+        CombinedConfiguration</a></code> is also a bit special regarding lock
+        handling. An instance manages a node tree which is constructed
+        dynamically from the nodes of all contained configurations using the
+        current <em>node combiner</em>. When one of the child configurations
+        changed the node tree is reset so that is has to be re-constructed on
+        next access. Because this operation changes the configuration's internal
+        state it is performed with a write lock held. So even if only data is
+        read from a <code>CombinedConfiguration</code>, it may be the case that
+        temporarily a write lock is obtained for constructing the combined node
+        tree. Because the combined tree is built up from the nodes of the child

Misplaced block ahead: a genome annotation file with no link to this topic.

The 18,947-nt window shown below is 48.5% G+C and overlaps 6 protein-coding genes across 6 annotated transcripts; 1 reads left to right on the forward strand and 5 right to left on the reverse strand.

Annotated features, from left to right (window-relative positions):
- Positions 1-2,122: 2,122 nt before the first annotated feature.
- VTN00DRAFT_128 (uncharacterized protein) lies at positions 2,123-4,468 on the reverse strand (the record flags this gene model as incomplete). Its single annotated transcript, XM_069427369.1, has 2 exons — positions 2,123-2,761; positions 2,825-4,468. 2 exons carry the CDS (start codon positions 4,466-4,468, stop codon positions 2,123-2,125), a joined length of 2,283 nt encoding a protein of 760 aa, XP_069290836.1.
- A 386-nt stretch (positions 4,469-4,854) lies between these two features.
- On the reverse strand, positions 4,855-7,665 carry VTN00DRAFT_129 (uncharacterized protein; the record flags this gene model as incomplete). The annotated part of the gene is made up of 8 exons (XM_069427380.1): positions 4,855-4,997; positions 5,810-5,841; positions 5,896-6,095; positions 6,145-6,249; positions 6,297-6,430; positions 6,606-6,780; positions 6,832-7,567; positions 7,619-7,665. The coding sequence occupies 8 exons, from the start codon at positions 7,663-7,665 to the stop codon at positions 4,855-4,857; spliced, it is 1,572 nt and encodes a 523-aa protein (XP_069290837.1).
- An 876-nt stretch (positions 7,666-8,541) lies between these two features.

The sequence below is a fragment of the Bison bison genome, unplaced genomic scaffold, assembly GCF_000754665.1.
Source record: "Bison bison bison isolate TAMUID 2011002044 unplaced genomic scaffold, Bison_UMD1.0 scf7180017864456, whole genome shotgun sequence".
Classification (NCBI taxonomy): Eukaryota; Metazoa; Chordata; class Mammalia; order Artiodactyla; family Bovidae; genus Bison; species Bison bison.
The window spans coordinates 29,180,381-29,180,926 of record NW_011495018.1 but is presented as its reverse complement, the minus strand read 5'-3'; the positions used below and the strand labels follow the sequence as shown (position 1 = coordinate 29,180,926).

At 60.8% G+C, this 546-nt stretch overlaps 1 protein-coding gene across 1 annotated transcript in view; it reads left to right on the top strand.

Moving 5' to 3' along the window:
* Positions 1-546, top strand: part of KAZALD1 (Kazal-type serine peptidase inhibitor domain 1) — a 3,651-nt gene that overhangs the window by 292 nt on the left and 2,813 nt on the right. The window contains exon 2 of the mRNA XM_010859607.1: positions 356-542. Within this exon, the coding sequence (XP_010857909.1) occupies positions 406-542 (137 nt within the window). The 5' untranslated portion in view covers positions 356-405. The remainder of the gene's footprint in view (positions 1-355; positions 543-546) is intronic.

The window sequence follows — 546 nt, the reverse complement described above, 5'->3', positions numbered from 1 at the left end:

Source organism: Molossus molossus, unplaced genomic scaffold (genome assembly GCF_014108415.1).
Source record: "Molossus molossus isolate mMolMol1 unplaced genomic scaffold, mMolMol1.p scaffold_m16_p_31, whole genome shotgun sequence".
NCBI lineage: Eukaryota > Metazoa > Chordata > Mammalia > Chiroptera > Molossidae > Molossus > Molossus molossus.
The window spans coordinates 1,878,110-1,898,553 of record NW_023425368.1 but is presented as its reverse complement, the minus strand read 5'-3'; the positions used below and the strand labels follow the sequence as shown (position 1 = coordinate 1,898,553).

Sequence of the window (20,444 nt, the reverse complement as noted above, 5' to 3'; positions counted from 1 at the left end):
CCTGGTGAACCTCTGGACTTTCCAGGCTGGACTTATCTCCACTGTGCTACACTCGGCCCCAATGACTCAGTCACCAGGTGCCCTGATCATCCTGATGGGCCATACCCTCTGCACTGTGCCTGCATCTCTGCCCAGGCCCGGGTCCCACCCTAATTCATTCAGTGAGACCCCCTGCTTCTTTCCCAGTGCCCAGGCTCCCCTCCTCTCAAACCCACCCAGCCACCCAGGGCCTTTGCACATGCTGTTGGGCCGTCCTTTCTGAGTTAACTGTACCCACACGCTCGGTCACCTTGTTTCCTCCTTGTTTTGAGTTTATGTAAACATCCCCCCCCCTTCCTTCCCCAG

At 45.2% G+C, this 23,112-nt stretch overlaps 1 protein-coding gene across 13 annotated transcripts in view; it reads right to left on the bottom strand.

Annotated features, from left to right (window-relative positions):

+        configurations it is recommended that child configurations share the
+        same <code>Synchronizer</code> with their parent
+        <code>CombinedConfiguration</code>.</li>
+      </ul>
+    </p>
+    </subsection>
+	</section>
\ No newline at end of file

Modified: commons/proper/configuration/trunk/src/site/xdoc/userguide/user_guide.xml
--- commons/proper/configuration/trunk/src/site/xdoc/userguide/user_guide.xml (original)
+++ commons/proper/configuration/trunk/src/site/xdoc/userguide/user_guide.xml Sat Jun  1 19:54:44
@@ -141,6 +141,13 @@
         <li><a href="howto_filesystems.html#File_Systems#File_Options_Provider">File
Options Provider</a></li>
         <li><a href="howto_filesystems.html#File_Systems#File_Reloading_Strategy">File
Reloading Strategy</a></li>
+      <li><a href="howto_concurrency.html">Configurations and Concurrent Access</a></li>
+      <ul>
+        <li><a href="howto_concurrency.html#Synchronizers">Synchronizers</a></li>
+        <li><a href="howto_concurrency.html#Basic_operations_and_thread-safety">Basic
operations and thread-safety</a></li>
+        <li><a href="howto_concurrency.html#Other_flags">Other flags</a></li>
+        <li><a href="howto_concurrency.html#Special_cases">Special cases</a></li>
+      </ul>